Employers and employees are grappling with the quandary of how to handle remote worker expenses. Simply put, there are many questions that remain outstanding relating to “who” is going to pay for “what.” With the world continuing to respond to the COVID-19 pandemic, the work from anywhere movement is further clouding some of these expense issues. As a result, understanding the issue is vitally important. Clear communication is critical to ensure the employer/employee relationship remains positive and supportive.
In some cases, the cost of telecommuting is simple to compute. An employee who lives within a few miles of a workplace might need to purchase some equipment to create a functional office in their home. While this sounds reasonable, there are other indirect expenses that may accompany creation of a home workspace. Often neither the employer nor the employee realize these indirect expenses until after they arise.
What are Remote Worker Expenses?
Compiling a list of remote worker expenses may sound like an easy task. And in reality, looking at the direct expenses is easy. These are the immediate out-of-pocket expenses involved in creating a workplace in the home.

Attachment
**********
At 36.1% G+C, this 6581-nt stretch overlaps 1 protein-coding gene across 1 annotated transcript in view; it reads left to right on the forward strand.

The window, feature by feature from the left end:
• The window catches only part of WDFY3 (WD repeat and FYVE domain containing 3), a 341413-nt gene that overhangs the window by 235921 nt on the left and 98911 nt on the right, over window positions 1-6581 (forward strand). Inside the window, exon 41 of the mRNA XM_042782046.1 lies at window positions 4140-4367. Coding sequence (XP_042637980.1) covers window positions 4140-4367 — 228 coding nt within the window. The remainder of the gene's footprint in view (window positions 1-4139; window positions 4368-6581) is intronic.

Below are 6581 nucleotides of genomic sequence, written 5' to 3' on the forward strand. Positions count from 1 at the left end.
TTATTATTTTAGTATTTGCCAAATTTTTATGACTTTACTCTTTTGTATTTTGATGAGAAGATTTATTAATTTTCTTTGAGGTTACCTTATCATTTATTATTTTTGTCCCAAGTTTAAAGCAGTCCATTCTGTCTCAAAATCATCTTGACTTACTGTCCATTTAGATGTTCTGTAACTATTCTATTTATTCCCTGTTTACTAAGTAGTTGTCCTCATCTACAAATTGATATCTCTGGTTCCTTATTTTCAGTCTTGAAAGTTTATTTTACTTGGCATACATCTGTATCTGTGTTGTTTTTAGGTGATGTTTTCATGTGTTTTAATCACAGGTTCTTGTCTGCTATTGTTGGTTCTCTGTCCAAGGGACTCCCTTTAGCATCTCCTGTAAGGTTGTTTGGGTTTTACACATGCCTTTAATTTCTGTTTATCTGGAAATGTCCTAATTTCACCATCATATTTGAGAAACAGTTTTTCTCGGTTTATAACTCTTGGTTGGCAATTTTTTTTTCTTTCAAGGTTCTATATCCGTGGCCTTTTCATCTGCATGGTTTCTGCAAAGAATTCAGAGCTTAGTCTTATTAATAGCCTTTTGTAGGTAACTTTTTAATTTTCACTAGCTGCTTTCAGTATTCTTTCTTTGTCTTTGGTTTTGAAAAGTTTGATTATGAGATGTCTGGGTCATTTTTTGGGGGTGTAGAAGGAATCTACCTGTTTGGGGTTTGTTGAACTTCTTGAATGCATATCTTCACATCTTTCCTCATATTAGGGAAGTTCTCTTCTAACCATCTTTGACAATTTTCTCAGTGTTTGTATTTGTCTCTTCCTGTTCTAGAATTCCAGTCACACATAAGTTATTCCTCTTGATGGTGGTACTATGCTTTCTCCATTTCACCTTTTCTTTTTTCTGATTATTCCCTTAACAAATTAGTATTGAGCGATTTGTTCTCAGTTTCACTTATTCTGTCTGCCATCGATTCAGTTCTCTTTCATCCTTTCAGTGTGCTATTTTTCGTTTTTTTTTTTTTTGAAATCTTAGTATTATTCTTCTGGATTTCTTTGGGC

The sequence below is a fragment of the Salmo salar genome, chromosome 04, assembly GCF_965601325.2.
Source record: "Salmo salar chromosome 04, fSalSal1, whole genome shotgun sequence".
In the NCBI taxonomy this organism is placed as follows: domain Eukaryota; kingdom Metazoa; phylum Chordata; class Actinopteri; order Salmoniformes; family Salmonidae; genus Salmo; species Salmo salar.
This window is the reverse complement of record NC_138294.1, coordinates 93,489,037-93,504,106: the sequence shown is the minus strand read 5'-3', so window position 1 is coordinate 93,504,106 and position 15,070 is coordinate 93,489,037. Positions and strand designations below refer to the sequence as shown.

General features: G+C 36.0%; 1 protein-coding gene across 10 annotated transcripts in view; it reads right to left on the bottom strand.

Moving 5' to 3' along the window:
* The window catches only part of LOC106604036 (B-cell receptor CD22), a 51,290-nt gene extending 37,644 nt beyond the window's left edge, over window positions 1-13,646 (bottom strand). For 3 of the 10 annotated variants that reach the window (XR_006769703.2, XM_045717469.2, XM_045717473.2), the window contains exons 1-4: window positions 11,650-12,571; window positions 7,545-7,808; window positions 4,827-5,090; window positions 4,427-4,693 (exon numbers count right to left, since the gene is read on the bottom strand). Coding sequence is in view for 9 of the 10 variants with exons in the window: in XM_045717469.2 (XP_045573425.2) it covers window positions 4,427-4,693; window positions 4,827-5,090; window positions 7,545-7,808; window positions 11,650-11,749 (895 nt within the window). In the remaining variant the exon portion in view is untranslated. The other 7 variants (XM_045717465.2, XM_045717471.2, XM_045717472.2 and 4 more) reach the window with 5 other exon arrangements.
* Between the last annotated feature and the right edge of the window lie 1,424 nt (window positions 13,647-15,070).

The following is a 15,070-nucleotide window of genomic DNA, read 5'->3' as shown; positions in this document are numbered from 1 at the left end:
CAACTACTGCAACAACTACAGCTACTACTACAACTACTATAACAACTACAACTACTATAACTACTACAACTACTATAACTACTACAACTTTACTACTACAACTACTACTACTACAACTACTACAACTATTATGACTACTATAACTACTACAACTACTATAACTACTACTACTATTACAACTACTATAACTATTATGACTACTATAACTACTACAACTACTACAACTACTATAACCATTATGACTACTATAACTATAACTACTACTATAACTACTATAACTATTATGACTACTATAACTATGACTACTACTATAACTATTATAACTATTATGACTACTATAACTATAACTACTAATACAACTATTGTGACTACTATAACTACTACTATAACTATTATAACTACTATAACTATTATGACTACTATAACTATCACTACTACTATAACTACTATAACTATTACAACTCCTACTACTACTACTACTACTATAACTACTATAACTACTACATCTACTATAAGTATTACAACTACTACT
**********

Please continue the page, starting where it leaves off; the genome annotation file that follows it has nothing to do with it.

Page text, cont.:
Direct Expenses May Include:
- Voice Communication: cell phone or direct line
- Computer laptop, desktop, or tablet, with cords and monitors, mouses and mousepads
- Computer software and licenses including security setups
- Office supplies such as paper, pens, and folders
What about the indirect expenses? These are the expenses that accumulate behind the scenes, often relating to the direct expenses. However, they are often not recognized as remote worker expenses.
Indirect Expenses May Include:
- Electricity to run computer equipment
- Internet access and use
- Noise cancelling headphones
- Cell phone or direct line charges relating to increased work use
- Lighting for the home workspace
- Masks and safety equipment
- Heating and cooling of the home workspace during normal working hours
- Furniture used as office equipment on behalf of the employer